Using a multi-word “passphrase” instead of a password has been suggested for decades as a way to thwart guessing attacks. The idea is now making a comeback, for example with the Fastwords proposal which identifies that mobile phones are optimised for entering dictionary words and not random character strings. Google’s recent password advice suggests condensing a sentence to form a password, while Komanduri et al.’s recent lab study suggests simply requiring longer passwords may be the best security policy. Even xkcd espouses multi-word passwords (albeit with randomly-chosen words). I’ve been advocating through my research though that authentication schemes can only be evaluated by studying large user-chosens distribution in the wild and not the theoretical space of choices. There’s no public data on how people choose passphrases, though Kuo et al.’s 2006 study for mnemonic-phrase passwords found many weak choices. In my recent paper (written with Ekaterina Shutova) presented at USEC last Friday (a workshop co-located with Financial Crypto), we study the problem using data crawled from the now-defunct Amazon PayPhrase system, introduced last year for US users only. Our goal wasn’t to evaluate the security of the scheme as deployed by Amazon, but learn more how people choose passphrases in general. While this is a relatively limited data source, our results suggest some caution on this approach.
Amazon’s system requires a multi-word (minimum 2) passphrase which is globally unique. This provided an oracle for our experiment: in the original version of the site, error messages would clearly indicate if a phrase was already chosen (as opposed to being blacklisted or invalid), letting us test large lists of phrases to see what was taken. Our first experiment was a dictionary attack using lists of movie titles, sports team names, and dozens of other types of proper nouns crawled from Wikipedia, along with idiomatic phrases crawled from soruces like Urban Dictionary. We found about 8,000 phrases using a 20,000 phrase dictionary. Using a very rough estimate for the total number of phrases and some probability calculations, this produced an estimate that passphrase distribution provides only about 20 bits of security against an attacker trying to compromise 1% of available accounts. This is far better than passwords, which are usually under 10 bits by this same metric, but not high enough to make online guessing impractical without proper rate-limiting. Curiously, it’s close to estimates made using Kuo et al.’s published numbers on mnemonic phrases. It also shows that significant numbers of people will blatantly ignore security advice about choosing nonsense phrases and choose things like “Manchester United” or “Harry Potter.”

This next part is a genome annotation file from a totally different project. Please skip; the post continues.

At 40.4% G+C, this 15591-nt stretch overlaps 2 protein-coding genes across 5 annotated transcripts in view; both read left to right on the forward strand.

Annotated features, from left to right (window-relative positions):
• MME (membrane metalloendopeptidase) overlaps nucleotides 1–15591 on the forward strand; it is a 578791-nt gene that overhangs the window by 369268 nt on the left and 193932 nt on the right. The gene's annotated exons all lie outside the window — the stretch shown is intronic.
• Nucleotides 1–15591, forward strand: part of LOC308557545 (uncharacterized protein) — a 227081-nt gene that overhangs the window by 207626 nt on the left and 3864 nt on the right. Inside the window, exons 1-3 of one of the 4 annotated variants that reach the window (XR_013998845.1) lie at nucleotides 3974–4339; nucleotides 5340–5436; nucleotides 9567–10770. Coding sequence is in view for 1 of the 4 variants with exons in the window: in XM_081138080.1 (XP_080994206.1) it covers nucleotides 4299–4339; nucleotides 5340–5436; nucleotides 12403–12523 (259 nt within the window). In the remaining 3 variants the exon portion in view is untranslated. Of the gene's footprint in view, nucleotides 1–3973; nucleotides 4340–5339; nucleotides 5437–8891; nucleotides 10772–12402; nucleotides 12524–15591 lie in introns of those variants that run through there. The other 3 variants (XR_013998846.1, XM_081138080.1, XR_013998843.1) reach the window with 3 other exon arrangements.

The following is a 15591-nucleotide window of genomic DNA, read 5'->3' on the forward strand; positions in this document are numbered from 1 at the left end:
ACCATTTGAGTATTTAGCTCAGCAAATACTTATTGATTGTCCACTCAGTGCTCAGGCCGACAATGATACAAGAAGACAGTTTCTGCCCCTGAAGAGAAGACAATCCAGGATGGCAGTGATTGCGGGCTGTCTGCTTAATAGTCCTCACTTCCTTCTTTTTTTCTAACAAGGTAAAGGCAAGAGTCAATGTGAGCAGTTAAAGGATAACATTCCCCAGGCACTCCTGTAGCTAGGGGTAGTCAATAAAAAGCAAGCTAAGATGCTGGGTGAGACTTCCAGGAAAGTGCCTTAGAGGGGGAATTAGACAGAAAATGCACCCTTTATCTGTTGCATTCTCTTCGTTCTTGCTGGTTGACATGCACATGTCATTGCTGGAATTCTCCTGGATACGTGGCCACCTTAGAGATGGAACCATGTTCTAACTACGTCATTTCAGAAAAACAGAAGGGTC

After this experiment, we did a few experiments to test the linguistic properties of phrases by generating potential phrases according to their distribution in large linguistic corpora (we used the British National Corpus and Google n-gram corpus). Some clear trends emerged—people strongly prefer phrases which are either a single modified noun (“operation room”) or a single modified verb (“send immediately”). These phrases are perhaps easier to remember than phrases which include a verb and a noun and are therefore closer to a complete sentence. Within these categories, users don’t stray too far from choosing two-word phrases the way they’re actually produced in natural language. That is, phrases like “young man” which come up often in speech are proportionately more likely to be chosen than rare phrases like “young table.”
This led us to ask, if in the worst case users chose multi-word passphrases with a distribution identical to English speech, how secure would this be? Using the large Google n-gram corpus we can answer this question for phrases of up to 5 words. The results are discouraging: by our metrics, even 5-word phrases would be highly insecure against offline attacks, with fewer than 30 bits of work compromising over half of users. The returns appear to rapidly diminish as more words are required. This has potentially serious implications for applications like PGP private keys, which are often encrypted using a passphrase. Users are clearly more random in “passphrase English” than in actual English, but unless it’s dramatically more random the underlying natural language simply isn’t random enough. Exploring this gap is an interesting avenue for future collaboration between computer security researchers and linguists. For now we can only be comfortable that randomly-generated passphrases (using tools like Diceware) will resist offline brute force.